Genevieve Kinecke has posted some interesting thoughts on the "Wifely Duty." She's exploring the toll that the two-career marriage has had on intimacy. And there are certainly some very good points there.
Most of my readers here aren't from two career families. They are moms at home, many of them homeschooling. So, the tendency is to reason that Genevieve's post has nothing to do with us. Ah, but it does. There is a mother-at-home corollary. And it's far more insidious because it creeps up on you when you think you are doing your duty and you scarcely know you are falling into its terrible claws.
Genevieve quotes the following, writing about the husband of a wife who is at work in the world all day:
So pity the married man hoping to get a bit of comfort from the wife at day's end. He must somehow seduce a woman who is economically independent of him, bone tired, philosophically disinclined to have sex unless she is jolly well in the mood, numbingly familiar with his every sexual manoeuvre, and still seething over his failure to wipe down the worktops after cooking the kids' dinner. He can hardly be blamed for opting instead to check his email, catch a few minutes of Match of the Day and call it a night.
I offer another scenario: The husband, home from a long day at work, checks with his wife via cell phone. There is no inviting smell meeting him as he walks through the front door. She is not at home, cooking dinner. Instead, she is shouting instructions over a bad cell connection to order pizza. He is to pick up two of their three children from soccer practice at the school across the street. She wants him to feed them, bathe them, and get them to bed. In the meantime, she will gather their daughter from band practice at school and rush her to her evening dance class. She'll dash through the grocery store during dance lessons and be home around nine. From there, the scenario will look much like the one quoted above, except for the economic independence.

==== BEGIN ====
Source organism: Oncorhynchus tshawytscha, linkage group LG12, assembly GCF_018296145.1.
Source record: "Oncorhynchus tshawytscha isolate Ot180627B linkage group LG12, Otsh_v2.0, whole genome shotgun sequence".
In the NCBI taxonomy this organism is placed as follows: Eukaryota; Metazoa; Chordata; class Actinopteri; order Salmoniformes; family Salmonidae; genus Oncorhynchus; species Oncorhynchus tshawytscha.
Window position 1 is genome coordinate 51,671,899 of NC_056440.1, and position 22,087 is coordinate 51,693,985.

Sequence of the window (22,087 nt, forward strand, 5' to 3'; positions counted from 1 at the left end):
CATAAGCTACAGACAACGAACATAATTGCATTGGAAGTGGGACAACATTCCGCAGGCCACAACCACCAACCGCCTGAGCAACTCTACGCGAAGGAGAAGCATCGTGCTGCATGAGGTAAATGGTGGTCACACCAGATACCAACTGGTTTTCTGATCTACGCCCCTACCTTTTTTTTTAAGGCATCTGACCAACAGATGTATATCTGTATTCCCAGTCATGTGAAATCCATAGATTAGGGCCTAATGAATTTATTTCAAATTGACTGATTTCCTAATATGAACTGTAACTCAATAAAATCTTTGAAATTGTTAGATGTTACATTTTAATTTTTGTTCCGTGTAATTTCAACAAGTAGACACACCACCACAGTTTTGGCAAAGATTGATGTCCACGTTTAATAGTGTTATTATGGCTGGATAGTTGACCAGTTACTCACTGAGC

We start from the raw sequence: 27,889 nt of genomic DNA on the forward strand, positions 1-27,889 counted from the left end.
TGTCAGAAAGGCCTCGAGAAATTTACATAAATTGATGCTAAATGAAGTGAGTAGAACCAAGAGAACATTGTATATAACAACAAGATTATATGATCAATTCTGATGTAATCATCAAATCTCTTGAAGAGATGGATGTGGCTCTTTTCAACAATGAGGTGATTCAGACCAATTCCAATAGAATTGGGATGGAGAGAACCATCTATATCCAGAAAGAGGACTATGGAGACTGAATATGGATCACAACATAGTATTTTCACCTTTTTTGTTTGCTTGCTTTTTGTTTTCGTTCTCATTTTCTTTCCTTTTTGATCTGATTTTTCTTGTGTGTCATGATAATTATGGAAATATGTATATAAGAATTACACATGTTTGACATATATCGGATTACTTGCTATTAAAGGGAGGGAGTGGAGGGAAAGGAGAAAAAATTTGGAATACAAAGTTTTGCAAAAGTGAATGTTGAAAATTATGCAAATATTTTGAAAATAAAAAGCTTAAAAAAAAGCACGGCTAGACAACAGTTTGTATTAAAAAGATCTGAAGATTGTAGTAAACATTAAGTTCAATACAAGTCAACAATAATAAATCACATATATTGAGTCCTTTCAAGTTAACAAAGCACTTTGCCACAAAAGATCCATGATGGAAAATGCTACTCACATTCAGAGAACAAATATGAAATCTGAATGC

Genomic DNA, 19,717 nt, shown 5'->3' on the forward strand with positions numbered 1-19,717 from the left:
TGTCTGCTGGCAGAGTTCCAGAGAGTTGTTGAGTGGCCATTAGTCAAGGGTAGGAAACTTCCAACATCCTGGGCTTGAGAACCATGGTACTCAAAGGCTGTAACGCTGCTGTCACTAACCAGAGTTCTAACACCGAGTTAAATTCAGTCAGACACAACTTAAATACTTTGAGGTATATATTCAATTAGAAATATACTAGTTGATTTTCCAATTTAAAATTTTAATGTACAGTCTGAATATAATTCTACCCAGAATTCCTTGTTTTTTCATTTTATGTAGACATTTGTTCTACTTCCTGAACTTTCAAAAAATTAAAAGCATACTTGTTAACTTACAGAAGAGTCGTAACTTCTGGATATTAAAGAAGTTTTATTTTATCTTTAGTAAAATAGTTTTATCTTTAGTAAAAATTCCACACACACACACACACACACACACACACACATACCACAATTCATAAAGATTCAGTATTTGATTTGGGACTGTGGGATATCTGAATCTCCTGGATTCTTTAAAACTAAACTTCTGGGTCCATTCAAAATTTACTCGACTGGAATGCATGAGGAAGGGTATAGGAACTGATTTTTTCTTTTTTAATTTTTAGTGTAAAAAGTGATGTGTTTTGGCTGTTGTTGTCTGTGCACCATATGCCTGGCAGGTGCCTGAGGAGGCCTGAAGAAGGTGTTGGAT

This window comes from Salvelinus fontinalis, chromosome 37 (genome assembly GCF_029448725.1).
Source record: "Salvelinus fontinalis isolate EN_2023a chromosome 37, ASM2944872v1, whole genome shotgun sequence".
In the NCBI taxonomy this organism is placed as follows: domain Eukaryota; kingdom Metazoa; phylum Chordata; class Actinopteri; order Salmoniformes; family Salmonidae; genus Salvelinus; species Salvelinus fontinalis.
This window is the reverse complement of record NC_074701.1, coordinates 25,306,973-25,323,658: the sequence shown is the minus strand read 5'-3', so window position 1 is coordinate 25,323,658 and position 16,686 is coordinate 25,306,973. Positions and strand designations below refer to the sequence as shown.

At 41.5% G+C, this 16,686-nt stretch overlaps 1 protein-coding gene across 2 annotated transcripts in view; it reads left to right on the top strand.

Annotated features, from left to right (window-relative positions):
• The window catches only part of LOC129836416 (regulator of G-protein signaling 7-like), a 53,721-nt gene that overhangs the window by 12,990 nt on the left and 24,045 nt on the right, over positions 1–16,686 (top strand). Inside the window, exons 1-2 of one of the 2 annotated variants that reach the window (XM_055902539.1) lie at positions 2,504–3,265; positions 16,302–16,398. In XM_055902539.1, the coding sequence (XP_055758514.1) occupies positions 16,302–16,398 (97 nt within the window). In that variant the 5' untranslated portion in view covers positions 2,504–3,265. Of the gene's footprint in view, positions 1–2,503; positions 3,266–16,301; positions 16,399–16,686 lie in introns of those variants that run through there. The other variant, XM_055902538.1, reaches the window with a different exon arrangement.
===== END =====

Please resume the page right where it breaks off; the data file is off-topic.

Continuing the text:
Ladies, we don't have to be employed outside the home to lose the focus on hearth and home. We don't have to be employed outside the home to leave our homes devoid of a feminine presence. We can be lured away by the busy-ness of suburbia. We can be persuaded by coaches and teachers that one more class, one more practice, is completely necessary. We can feel insecure as we compare what our children are doing to the many and varied activities of the neighbors. We can find our own meaning of success in the extracurricular successes of our children. This just might be a trickier problem to solve. We want our children to have extracurricular opportunities. We want to be able to offer them chances to grow and explore. We want them to "succeed." But how do we do that without completely destroying the fabric of family life, making family dinners all but extinct, and rendering ourselves so exhausted and so unavailable for intimacy or conversation that we can do little more at the end of the day than roll over and go to sleep?